We hope you’re staying healthy and happy. It’s been a challenging month for everyone, including OUSA. While navigating uncertain times, we’ve been working from home to advocate for students and respond to government announcements as they come in. Visit ousa.ca/covid19 to learn more about how OUSA and our member institutions are responding.
We also made the tough decision to suspend our Spring General Assembly and postpone our annual Partners in Higher Education Dinner, which had been scheduled for April 9th, 2020. Although we are saddened to postpone these events, we want to prioritize the health of our attendees and encourage social distancing as recommended by public health officials.
“As we adjust to our new reality, there will be more challenges. We do not know how long this will last, and we will need to reflect on how universities can continue to provide a high quality education through online learning over the summer and potentially into the fall. This requires a drastic shift in delivery and pedagogy - and one that we hope to support.“
In It Together 2020: Foundations for Promoting Mental Wellness in Campus Communities
In this joint report, the Ontario Undergraduate Student Alliance, the College Student Alliance, the Council of Ontario Universities, and Colleges Ontario make joint recommendations to the provincial government aimed at improving student mental health in post-secondary communities across the province.
Read it here.
OUSA’s General Assembly Postponed
After spending the last few months preparing for our General Assembly, which had been scheduled to take place at Western University from March 13-15, we were forced to cancel the conference amid COVID-19 concerns. Instead, we will be hosting a series of video conferences where delegates from each of our member institutions can collaborate and provide feedback on our draft policies. Delegates will then vote on whether to pass these policies at a virtual General Assembly in late April.
Read the full statement here.
OUSA Calls On Provincial and Federal Governments to Provide Student Debt Relief amid Covid-19 Pandemic
In light of the COVID-19 pandemic, OUSA wrote letters calling on the provincial and federal governments to implement an immediate grace period on student loan payments to ensure post-secondary graduates with student debt would be able to meet their financial obligations during and after the COVID-19 public health crisis.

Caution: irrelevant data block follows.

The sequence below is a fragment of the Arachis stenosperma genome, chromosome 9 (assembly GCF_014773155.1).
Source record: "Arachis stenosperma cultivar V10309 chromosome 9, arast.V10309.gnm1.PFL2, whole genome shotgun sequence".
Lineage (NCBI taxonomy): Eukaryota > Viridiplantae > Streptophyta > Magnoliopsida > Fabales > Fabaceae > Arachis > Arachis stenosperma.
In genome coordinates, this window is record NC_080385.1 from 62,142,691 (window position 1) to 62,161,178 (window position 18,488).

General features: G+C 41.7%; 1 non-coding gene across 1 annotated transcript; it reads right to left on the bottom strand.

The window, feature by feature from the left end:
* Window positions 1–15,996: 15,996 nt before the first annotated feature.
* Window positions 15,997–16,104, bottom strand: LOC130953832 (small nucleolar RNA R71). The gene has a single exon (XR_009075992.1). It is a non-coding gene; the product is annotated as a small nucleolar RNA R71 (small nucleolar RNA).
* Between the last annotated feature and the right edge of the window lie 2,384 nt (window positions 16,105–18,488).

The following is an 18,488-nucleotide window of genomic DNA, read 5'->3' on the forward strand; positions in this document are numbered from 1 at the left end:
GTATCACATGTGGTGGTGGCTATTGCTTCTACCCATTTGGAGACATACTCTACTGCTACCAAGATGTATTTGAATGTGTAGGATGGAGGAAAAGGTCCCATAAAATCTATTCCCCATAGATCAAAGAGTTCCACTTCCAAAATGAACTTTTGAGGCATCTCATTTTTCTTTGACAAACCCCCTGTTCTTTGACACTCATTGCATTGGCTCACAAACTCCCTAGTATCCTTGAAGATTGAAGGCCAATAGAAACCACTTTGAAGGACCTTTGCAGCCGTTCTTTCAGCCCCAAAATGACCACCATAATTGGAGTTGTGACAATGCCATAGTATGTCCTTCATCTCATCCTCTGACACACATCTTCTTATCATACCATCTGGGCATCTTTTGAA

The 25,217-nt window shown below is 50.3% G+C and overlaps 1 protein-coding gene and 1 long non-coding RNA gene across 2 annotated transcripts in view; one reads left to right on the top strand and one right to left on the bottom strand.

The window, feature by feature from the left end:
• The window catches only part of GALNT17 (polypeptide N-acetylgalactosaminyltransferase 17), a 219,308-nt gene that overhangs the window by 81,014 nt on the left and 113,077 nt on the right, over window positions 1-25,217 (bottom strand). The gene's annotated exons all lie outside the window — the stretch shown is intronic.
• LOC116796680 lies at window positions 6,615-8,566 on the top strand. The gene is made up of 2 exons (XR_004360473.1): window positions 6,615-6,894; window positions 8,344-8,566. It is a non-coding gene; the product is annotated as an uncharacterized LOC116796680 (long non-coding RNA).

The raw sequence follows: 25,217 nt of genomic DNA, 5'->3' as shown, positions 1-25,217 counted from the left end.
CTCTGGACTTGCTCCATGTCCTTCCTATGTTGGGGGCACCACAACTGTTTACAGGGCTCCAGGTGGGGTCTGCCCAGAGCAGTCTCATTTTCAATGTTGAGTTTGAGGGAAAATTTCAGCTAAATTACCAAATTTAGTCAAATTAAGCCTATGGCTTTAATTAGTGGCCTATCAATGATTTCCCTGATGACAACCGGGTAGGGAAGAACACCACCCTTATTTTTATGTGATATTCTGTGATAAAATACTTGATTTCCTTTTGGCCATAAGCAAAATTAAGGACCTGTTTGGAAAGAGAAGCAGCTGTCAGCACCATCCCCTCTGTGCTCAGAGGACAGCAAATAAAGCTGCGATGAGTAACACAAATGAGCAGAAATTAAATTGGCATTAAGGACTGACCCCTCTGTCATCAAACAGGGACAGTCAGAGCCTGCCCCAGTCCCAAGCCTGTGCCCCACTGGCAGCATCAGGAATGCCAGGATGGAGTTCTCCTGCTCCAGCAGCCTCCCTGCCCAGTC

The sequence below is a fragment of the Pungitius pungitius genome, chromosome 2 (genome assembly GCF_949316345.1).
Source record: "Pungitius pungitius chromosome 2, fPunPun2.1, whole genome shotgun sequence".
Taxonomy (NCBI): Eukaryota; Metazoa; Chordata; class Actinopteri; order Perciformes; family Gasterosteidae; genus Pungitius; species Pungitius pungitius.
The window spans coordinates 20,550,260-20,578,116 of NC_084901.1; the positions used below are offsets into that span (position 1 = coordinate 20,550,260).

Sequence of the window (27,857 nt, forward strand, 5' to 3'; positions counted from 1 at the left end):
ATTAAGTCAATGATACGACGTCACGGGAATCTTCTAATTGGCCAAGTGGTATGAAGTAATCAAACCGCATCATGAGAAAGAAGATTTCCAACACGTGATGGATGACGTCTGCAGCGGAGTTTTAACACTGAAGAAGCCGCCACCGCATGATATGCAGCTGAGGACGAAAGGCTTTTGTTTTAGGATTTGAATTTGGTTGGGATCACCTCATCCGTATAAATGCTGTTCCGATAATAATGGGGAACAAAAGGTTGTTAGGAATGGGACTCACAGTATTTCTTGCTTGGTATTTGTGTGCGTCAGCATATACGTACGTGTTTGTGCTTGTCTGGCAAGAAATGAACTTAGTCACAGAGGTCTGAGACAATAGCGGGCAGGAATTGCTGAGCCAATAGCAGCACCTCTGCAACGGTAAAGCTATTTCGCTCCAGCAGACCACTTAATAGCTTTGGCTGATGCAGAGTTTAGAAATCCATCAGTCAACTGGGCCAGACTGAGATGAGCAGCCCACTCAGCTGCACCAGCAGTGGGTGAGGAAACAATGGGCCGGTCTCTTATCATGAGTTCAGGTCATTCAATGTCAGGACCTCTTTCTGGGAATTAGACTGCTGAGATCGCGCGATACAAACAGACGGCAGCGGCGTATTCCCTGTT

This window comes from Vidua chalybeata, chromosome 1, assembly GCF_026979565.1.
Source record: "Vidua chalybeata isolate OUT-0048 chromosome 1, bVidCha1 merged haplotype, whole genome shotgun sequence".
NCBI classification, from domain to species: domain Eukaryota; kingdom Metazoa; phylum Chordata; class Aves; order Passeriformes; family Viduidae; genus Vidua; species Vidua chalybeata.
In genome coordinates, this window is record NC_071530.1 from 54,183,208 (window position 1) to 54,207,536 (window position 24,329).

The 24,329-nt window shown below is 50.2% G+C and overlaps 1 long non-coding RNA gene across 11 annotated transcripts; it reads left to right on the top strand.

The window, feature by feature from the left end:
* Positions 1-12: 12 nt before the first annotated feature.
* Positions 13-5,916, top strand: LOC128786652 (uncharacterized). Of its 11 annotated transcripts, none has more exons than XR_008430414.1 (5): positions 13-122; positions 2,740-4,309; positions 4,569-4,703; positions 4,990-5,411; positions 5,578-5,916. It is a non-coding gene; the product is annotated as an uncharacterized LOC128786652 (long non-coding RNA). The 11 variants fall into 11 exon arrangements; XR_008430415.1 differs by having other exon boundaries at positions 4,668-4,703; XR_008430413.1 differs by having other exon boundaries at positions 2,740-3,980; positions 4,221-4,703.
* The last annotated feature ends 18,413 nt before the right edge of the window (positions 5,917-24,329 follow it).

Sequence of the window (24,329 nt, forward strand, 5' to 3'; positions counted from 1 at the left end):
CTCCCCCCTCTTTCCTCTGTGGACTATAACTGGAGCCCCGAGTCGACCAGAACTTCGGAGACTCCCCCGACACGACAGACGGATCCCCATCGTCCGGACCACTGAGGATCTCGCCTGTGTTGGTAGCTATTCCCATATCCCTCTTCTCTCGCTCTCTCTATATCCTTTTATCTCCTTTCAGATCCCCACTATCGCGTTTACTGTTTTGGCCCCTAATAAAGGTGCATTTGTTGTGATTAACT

OUSA was pleased to hear that on March 18th, Prime Minister Justin Trudeau announced that the federal government would be implementing a six-month, interest-free moratorium on Canada Student Loans as part of the country’s economic stimulus package in light of COVID-19. Read our full response here.
On March 25th, the Honorable Rod Phillips, Minister of Finance, presented Ontario’s COVID-19 Action Plan and an Economic and Fiscal Update. OUSA is thankful that the Action Plan included the implementation of a six-month, interest-free moratorium on the provincial portion of Ontario Student Assistance Program (OSAP) loan payments in light of COVID-19. Read our full response here.
Student Voices on Sexual Violence Survey
At the end of February, the full results from the 2018 Student Voices on Sexual Violence (SVSV) survey were released, including responses from over 160,000 post-secondary students. OUSA is hopeful that the provincial government recognizes the severity of this issue and will use this opportunity to invest significantly in gender-based violence prevention and response at post-secondary campuses across Ontario. Read our full response here.
Being (the Only) Trans in the Classroom – and What You (a Cis Ally) Can Do About It
“When it comes to being an ally to trans folks, there are really three simple points to remember: allyship is a verb, and a practice you constantly engage in; be respectful; and be open to educating yourself and learning from others.”
Nathan Barnett from Trent Durham University GTA dives into being (the only) trans in the classroom and what cisgender allies can do to help. Read it here.
In It Together: Addressing the Student Mental Health Crisis
OUSA Research and Policy Analyst, Ryan, talks about addressing the student mental health crisis and our new In It Together report.
“The report pushes for a ‘whole-of-community’ approach, where government, universities, students, and community healthcare providers all do their part to support student mental health. From a young age, students need to be given tools that help them manage stress and anxiety. They need somewhere to turn as they navigate the transitions from high school to university and into the workforce. They need peer-to-peer support services so they can connect with students who have gone through what they’re going through.” Read the full post here.
Diversity: It is Not Just about Race
Our latest blog features Maham Rehman from Western University, who talks about how we can foster and promote intellectual diversity in student associations so that they can support the students they represent. Read it here.